Complex analysis Holomorphic functions are complex functions, defined on an open subset of the complex plane, that are differentiable. In the context of complex analysis, the derivative of formula_1 at formula_2 is defined to be formula_3.Although superficially similar in form to the derivative of a real function, the behavior of complex derivatives and differentiable functions is significantly different. In particular, for this limit to exist, the value of the difference quotient must approach the same complex number, regardless of the manner in which we approach formula_2 in the complex plane. Consequently, complex differentiability has much stronger consequences than usual (real) differentiability. For instance, holomorphic functions are infinitely differentiable, whereas most real differentiable functions are not. For this reason, holomorphic functions are also referred to as "analytic functions". Most elementary functions, including the exponential function, the trigonometric functions, and all polynomial functions, extended appropriately to complex arguments as functions formula_5, are holomorphic over the entire complex plane, making them "entire" "functions", while rational functions formula_6, where "p" and "q" are polynomials, are holomorphic on domains that exclude points where "q" is zero. Such functions that are holomorphic everywhere except a set of isolated points are known as "meromorphic functions". On the other hand, the functions formula_7, formula_8, and formula_9 are not holomorphic anywhere on the complex plane, as can be shown by their failure to satisfy the Cauchy-Riemann conditions (see below).
Antiderivative (complex analysis) In complex analysis, a branch of mathematics, the antiderivative, or primitive, of a complex-valued function "g" is a function whose complex derivative is "g". More precisely, given an open set formula_1 in the complex plane and a function formula_2 the antiderivative of formula_3 is a function formula_4 that satisfies formula_5.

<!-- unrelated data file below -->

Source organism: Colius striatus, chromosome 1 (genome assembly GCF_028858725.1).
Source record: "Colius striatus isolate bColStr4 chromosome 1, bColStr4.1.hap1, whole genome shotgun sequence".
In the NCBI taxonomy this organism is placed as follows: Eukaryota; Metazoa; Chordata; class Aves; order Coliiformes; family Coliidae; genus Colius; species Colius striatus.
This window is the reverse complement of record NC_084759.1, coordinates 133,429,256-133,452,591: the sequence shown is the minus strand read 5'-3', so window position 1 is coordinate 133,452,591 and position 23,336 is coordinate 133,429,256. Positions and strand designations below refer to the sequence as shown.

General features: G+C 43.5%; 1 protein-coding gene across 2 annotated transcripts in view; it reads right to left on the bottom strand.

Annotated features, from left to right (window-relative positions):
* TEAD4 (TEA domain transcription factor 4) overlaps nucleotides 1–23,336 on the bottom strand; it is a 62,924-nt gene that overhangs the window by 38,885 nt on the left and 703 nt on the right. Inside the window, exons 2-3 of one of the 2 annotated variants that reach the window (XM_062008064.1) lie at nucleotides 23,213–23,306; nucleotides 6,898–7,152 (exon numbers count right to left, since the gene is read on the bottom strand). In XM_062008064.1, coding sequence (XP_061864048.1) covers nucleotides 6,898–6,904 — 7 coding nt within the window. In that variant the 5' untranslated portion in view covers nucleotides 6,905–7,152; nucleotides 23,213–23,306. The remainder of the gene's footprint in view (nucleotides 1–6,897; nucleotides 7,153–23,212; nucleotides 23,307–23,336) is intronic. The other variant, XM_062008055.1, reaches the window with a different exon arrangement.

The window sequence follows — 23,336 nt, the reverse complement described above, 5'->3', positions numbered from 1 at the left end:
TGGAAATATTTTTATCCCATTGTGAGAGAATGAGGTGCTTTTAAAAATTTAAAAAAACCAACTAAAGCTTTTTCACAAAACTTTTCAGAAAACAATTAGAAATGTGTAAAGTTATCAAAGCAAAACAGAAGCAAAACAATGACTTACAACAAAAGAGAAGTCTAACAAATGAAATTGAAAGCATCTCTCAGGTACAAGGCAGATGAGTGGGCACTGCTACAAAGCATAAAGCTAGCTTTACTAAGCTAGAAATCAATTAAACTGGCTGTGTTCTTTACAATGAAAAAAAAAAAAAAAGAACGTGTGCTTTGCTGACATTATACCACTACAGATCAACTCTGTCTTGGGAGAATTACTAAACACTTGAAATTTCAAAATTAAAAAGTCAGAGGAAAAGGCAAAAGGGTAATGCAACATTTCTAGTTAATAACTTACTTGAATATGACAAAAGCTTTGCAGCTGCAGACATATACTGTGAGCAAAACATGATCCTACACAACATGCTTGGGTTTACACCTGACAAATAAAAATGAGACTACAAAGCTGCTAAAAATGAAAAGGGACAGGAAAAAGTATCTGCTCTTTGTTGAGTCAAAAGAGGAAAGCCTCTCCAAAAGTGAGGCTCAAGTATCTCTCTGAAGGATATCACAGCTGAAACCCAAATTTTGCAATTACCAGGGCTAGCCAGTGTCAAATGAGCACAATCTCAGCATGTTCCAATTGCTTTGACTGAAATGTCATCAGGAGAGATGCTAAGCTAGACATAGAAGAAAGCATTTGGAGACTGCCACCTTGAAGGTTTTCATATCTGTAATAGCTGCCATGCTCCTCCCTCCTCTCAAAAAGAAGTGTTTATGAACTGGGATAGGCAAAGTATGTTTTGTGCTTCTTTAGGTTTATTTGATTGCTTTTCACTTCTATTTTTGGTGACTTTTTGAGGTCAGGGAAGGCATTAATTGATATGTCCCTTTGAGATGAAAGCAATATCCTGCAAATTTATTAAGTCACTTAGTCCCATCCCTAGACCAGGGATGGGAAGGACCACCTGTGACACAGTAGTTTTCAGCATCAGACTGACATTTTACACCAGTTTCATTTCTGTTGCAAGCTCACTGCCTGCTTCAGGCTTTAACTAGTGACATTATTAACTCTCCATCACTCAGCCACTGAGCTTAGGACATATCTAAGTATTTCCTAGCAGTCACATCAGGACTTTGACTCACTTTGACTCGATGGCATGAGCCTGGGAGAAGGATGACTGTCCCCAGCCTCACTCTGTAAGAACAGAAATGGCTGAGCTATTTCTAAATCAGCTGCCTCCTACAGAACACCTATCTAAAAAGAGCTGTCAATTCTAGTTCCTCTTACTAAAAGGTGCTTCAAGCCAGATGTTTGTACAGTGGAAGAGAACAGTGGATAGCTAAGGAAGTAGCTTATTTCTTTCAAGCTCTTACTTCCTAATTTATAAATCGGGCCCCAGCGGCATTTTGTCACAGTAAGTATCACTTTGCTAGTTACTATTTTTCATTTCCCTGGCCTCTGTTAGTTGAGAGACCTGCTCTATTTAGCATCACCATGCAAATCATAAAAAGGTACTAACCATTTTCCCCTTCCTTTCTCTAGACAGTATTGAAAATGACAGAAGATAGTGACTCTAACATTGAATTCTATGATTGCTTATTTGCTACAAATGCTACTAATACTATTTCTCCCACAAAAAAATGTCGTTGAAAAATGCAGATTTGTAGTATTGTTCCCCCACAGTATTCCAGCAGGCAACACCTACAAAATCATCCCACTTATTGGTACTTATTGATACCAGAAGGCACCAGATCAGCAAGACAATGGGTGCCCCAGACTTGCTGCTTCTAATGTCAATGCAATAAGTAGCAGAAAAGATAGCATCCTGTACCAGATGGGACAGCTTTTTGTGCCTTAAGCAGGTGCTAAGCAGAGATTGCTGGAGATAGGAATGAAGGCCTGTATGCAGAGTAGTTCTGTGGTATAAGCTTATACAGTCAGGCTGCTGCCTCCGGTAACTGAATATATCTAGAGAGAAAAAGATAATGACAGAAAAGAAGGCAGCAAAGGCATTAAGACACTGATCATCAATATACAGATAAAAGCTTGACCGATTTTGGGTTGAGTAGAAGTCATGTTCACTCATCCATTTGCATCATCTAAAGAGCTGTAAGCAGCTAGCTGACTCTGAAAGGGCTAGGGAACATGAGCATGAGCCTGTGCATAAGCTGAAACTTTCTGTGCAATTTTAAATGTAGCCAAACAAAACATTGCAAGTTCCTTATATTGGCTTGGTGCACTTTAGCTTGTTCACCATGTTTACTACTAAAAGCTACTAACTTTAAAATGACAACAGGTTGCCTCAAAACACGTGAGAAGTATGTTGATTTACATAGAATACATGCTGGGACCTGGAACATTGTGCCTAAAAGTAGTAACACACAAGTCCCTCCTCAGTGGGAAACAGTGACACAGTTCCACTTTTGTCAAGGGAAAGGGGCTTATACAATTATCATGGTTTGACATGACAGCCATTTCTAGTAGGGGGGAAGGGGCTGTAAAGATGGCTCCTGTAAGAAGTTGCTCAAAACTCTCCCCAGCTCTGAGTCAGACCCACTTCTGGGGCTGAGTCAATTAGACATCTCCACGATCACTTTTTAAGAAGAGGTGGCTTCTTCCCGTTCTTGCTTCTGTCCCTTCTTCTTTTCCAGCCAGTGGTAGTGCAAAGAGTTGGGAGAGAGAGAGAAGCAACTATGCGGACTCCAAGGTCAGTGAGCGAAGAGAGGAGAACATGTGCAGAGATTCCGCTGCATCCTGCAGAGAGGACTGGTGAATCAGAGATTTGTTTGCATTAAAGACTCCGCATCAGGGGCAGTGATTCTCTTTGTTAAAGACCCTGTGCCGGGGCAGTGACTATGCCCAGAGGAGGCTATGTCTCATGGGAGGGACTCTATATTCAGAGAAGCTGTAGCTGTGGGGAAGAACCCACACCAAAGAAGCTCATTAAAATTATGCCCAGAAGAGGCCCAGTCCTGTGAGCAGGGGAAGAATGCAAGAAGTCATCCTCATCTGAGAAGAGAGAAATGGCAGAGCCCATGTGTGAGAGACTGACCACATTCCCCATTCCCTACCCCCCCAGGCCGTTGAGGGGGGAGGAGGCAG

König's theorem (complex analysis) In complex analysis and numerical analysis, König's theorem, named after the Hungarian mathematician Gyula Kőnig, gives a way to estimate simple poles or simple roots of a function. In particular, it has numerous applications in root finding algorithms like Newton's method and its generalization Householder's method.
Introduction Introduction, The Introduction, Intro, or The Intro may refer to:
Real analysis Real analysis is an area of analysis that studies concepts such as sequences and their limits, continuity, differentiation, integration and sequences of functions. By definition, real analysis focuses on the real numbers, often including positive and negative infinity to form the extended real line. Real analysis is closely related to complex analysis, which studies broadly the same properties of complex numbers. In complex analysis, it is natural to define differentiation via holomorphic functions, which have a number of useful properties, such as repeated differentiability, expressability as power series, and satisfying the Cauchy integral formula.
Complex number When the underlying field for a mathematical topic or construct is the field of complex numbers, the topic's name is usually modified to reflect that fact. For example: complex analysis, complex matrix, complex polynomial, and complex Lie algebra.
Complex geometry In mathematics, complex geometry is the study of complex manifolds and functions of several complex variables. Application of transcendental methods to algebraic geometry falls in this category, together with more geometric aspects of complex analysis.
Advanced Introduction to Finality This is the second "Introduction to Finality" episode of the series, following season three's finale, "Introduction to Finality".
Complex segregation analysis Complex segregation analysis (CSA) is a technique within genetic epidemiology to determine whether there is evidence that a major gene underlies the distribution of a given phenotypic trait. CSA also provides evidence to whether the implicated trait is inherited in a Mendelian dominant, recessive, or codominant manner.